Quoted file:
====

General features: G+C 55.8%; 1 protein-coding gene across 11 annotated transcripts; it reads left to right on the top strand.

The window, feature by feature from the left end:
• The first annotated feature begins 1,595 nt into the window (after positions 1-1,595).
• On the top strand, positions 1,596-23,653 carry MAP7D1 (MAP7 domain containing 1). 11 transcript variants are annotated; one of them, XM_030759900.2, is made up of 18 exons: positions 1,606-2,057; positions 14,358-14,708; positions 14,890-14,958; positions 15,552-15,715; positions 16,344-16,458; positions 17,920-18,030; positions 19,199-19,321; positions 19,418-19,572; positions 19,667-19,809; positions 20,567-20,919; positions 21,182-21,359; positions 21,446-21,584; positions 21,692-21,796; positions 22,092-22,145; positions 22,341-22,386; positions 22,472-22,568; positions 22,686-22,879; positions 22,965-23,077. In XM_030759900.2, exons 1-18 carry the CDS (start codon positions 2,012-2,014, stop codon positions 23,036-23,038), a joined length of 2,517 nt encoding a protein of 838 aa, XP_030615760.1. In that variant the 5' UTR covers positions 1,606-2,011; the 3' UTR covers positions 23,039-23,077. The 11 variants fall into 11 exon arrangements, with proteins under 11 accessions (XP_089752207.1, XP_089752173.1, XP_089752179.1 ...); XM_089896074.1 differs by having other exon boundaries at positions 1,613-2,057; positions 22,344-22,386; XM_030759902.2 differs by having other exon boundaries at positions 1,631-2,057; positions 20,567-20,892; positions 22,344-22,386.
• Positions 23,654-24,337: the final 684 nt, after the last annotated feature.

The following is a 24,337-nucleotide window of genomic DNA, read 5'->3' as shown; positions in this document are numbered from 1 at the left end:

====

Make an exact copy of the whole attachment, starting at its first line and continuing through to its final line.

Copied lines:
General features: G+C 55.8%; 1 protein-coding gene across 11 annotated transcripts; it reads left to right on the top strand.

The window, feature by feature from the left end:
• The first annotated feature begins 1,595 nt into the window (after positions 1-1,595).
• On the top strand, positions 1,596-23,653 carry MAP7D1 (MAP7 domain containing 1). 11 transcript variants are annotated; one of them, XM_030759900.2, is made up of 18 exons: positions 1,606-2,057; positions 14,358-14,708; positions 14,890-14,958; positions 15,552-15,715; positions 16,344-16,458; positions 17,920-18,030; positions 19,199-19,321; positions 19,418-19,572; positions 19,667-19,809; positions 20,567-20,919; positions 21,182-21,359; positions 21,446-21,584; positions 21,692-21,796; positions 22,092-22,145; positions 22,341-22,386; positions 22,472-22,568; positions 22,686-22,879; positions 22,965-23,077. In XM_030759900.2, exons 1-18 carry the CDS (start codon positions 2,012-2,014, stop codon positions 23,036-23,038), a joined length of 2,517 nt encoding a protein of 838 aa, XP_030615760.1. In that variant the 5' UTR covers positions 1,606-2,011; the 3' UTR covers positions 23,039-23,077. The 11 variants fall into 11 exon arrangements, with proteins under 11 accessions (XP_089752207.1, XP_089752173.1, XP_089752179.1 ...); XM_089896074.1 differs by having other exon boundaries at positions 1,613-2,057; positions 22,344-22,386; XM_030759902.2 differs by having other exon boundaries at positions 1,631-2,057; positions 20,567-20,892; positions 22,344-22,386.
• Positions 23,654-24,337: the final 684 nt, after the last annotated feature.

The following is a 24,337-nucleotide window of genomic DNA, read 5'->3' as shown; positions in this document are numbered from 1 at the left end: